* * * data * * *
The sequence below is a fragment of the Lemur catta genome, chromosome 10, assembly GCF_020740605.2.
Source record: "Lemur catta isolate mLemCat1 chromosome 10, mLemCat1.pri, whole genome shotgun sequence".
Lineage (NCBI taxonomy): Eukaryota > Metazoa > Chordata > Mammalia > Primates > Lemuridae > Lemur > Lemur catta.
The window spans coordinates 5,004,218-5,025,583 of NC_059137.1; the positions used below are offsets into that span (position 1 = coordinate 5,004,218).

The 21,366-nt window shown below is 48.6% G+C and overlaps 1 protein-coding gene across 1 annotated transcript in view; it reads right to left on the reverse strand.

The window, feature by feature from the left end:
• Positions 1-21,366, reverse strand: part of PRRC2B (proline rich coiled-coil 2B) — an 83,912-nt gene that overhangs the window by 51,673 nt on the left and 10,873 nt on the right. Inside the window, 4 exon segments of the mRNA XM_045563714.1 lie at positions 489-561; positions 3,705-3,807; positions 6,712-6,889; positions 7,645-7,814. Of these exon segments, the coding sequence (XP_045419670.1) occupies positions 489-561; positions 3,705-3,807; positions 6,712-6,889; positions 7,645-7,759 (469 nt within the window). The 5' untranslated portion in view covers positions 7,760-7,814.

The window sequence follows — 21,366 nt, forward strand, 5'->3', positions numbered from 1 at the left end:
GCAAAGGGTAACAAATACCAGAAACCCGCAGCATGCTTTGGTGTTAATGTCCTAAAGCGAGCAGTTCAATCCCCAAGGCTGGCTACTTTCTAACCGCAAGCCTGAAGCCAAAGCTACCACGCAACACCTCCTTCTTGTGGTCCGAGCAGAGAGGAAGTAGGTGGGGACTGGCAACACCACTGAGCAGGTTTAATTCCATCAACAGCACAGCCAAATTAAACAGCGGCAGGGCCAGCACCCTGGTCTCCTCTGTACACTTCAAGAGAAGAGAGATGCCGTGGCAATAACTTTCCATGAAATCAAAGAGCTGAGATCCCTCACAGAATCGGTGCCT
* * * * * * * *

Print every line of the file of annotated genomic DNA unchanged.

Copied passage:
The sequence below is a fragment of the Lemur catta genome, chromosome 10, assembly GCF_020740605.2.
Source record: "Lemur catta isolate mLemCat1 chromosome 10, mLemCat1.pri, whole genome shotgun sequence".
Lineage (NCBI taxonomy): Eukaryota > Metazoa > Chordata > Mammalia > Primates > Lemuridae > Lemur > Lemur catta.
The window spans coordinates 5,004,218-5,025,583 of NC_059137.1; the positions used below are offsets into that span (position 1 = coordinate 5,004,218).

The 21,366-nt window shown below is 48.6% G+C and overlaps 1 protein-coding gene across 1 annotated transcript in view; it reads right to left on the reverse strand.

The window, feature by feature from the left end:
• Positions 1-21,366, reverse strand: part of PRRC2B (proline rich coiled-coil 2B) — an 83,912-nt gene that overhangs the window by 51,673 nt on the left and 10,873 nt on the right. Inside the window, 4 exon segments of the mRNA XM_045563714.1 lie at positions 489-561; positions 3,705-3,807; positions 6,712-6,889; positions 7,645-7,814. Of these exon segments, the coding sequence (XP_045419670.1) occupies positions 489-561; positions 3,705-3,807; positions 6,712-6,889; positions 7,645-7,759 (469 nt within the window). The 5' untranslated portion in view covers positions 7,760-7,814.

The window sequence follows — 21,366 nt, forward strand, 5'->3', positions numbered from 1 at the left end:
GCAAAGGGTAACAAATACCAGAAACCCGCAGCATGCTTTGGTGTTAATGTCCTAAAGCGAGCAGTTCAATCCCCAAGGCTGGCTACTTTCTAACCGCAAGCCTGAAGCCAAAGCTACCACGCAACACCTCCTTCTTGTGGTCCGAGCAGAGAGGAAGTAGGTGGGGACTGGCAACACCACTGAGCAGGTTTAATTCCATCAACAGCACAGCCAAATTAAACAGCGGCAGGGCCAGCACCCTGGTCTCCTCTGTACACTTCAAGAGAAGAGAGATGCCGTGGCAATAACTTTCCATGAAATCAAAGAGCTGAGATCCCTCACAGAATCGGTGCCT